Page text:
Last Summer I was contracted by an influencer agency to help build an in-house creative performance marketing team. At the time, my only experience with Instagram was from my personal account where I overshare travel photos to make my life look more interesting than it really is (#tooreal?). But with this new exposure to the wild world of influencer marketing I decided to start a non-personal Instagram page to familiarize myself with post promotions and business account features. The page I created is called Super Nostalgic, and as of typing this it's reached nearly 400,000 followers. I'm going to talk about how I achieved this in only 10 months; but first, some nostalgia:
Prior to launching Super Nostalgic, I had zero experience growing an Instagram page. The only thing I knew was performance marketing, so that's the mindset I was in when developing my growth strategy.
Promoted Posts and Insights
Instagram's best tool for driving new followers is its native Promotions feature. Once you've switched to a business account you'll be able to boost almost any post (save for images/videos that are below minimum resolution requirements). Boosting a post is a paid solution for reaching new users who might enjoy your content.
If you're used to Facebook's ad platform you're going to be a bit depressed by Instagram's Promotion Insights dashboard. Calling it lackluster feels generous. That said, it's not completely useless, but it will require a bit of manual work if you're treating this like a performance campaign.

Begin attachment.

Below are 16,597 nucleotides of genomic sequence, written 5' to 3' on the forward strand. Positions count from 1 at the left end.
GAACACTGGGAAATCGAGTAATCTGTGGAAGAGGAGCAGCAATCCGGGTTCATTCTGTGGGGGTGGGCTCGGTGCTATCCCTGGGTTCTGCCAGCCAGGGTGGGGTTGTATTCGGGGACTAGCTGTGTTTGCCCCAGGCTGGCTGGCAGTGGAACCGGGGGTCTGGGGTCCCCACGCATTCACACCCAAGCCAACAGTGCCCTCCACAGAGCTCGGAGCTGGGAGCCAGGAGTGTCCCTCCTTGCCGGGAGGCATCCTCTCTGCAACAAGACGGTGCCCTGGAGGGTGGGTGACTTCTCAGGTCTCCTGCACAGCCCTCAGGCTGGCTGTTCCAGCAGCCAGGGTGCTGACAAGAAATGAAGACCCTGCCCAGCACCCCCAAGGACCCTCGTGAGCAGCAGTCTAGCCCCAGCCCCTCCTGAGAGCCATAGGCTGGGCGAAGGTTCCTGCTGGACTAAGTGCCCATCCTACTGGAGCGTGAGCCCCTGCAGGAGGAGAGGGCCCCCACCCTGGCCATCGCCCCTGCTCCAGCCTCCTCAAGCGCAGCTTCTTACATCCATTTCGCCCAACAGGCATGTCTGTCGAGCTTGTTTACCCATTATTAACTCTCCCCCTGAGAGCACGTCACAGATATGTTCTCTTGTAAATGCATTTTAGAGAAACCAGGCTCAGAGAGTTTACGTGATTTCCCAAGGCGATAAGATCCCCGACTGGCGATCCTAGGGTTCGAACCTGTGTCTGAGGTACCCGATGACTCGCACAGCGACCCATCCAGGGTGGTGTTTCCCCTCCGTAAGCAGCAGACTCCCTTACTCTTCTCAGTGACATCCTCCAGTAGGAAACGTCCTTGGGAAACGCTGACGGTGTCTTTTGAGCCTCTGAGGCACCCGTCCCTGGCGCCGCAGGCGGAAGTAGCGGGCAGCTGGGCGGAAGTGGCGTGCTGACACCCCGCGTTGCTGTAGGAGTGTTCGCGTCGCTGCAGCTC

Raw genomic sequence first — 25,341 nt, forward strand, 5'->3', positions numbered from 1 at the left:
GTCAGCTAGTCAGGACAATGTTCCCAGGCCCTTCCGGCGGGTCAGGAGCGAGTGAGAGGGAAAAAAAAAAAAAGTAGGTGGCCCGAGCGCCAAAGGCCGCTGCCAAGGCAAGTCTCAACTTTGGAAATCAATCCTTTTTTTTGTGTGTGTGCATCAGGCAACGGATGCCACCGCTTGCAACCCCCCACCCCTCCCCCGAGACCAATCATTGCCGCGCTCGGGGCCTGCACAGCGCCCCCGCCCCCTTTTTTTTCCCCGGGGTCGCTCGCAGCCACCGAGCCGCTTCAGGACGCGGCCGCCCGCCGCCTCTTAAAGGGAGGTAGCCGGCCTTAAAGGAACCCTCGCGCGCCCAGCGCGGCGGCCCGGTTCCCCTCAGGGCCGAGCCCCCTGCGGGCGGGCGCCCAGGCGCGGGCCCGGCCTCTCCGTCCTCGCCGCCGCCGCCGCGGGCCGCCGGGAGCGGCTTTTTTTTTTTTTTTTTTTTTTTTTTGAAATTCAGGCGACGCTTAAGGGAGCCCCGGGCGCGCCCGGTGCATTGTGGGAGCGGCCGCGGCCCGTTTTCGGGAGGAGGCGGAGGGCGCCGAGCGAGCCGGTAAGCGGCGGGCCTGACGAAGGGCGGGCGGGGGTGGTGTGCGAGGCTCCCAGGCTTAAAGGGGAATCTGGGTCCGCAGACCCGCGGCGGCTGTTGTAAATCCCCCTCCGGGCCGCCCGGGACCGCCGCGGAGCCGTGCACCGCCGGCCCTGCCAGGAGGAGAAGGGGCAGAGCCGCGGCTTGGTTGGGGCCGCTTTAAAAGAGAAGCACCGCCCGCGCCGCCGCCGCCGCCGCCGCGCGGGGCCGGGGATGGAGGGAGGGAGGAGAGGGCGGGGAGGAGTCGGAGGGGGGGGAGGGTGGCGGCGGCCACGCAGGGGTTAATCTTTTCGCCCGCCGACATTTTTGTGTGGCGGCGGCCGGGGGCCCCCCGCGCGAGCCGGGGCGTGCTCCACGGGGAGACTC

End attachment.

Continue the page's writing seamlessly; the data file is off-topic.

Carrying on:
I decided to treat this like a CPA campaign - or in this case a Cost-per-Follow (CPF) campaign - and started thinking of it like a mobile app campaign. Instagram's promotion insights don't calculate CPF for you, so you're going to have to crunch the numbers manually. And if you delete a promoted post in order to re-promote it with different campaign settings, all the previous follows data from will still be visible, but your spend will reset to zero (see image above). Just remember to jot down the follows count before your promotion starts spending so you can subtract that value later when you measure performance.
Optimizing for Cost-per-Follow (CPF)
When I started promoting posts I chose the content based on popularity (highest Likes). I found that a good CPF for my promotions was around $0.10 - $0.20. But it didn't take long for me to drive that cost down to sub $0.01. I accomplished this with the following tactics:
- Leveraging organic performance
- Audience hacking
- Competitor research
- Monitoring creative fatigue
Leveraging Organic Performance
If you navigate to the Content section of your Insights tab (in the Instagram app). you can sort your posts by various metrics. I started running promotions for my top 3 posts that drove the most organic Follows. CPFs on these promotions were significantly lower than the posts I had been promoting based on Likes. Future promotions would confirm that high organic Follows = low CPF when promoted.
Pro-Tip: Posts with the most Likes does not always correlate to most Follows. My most Liked post is my 5th higher driver of Follows. My third most Liked post isn't even in my top 50 most Follows.
If you have run an Instagram Promotion you'll know how tedious it is creating a custom audience in the app's interface. You'll also know how limited the functionality is. There's no region targeting, no language targeting, no interest reach visibility, etc. Thankfully there's a clever solution you can take advantage of: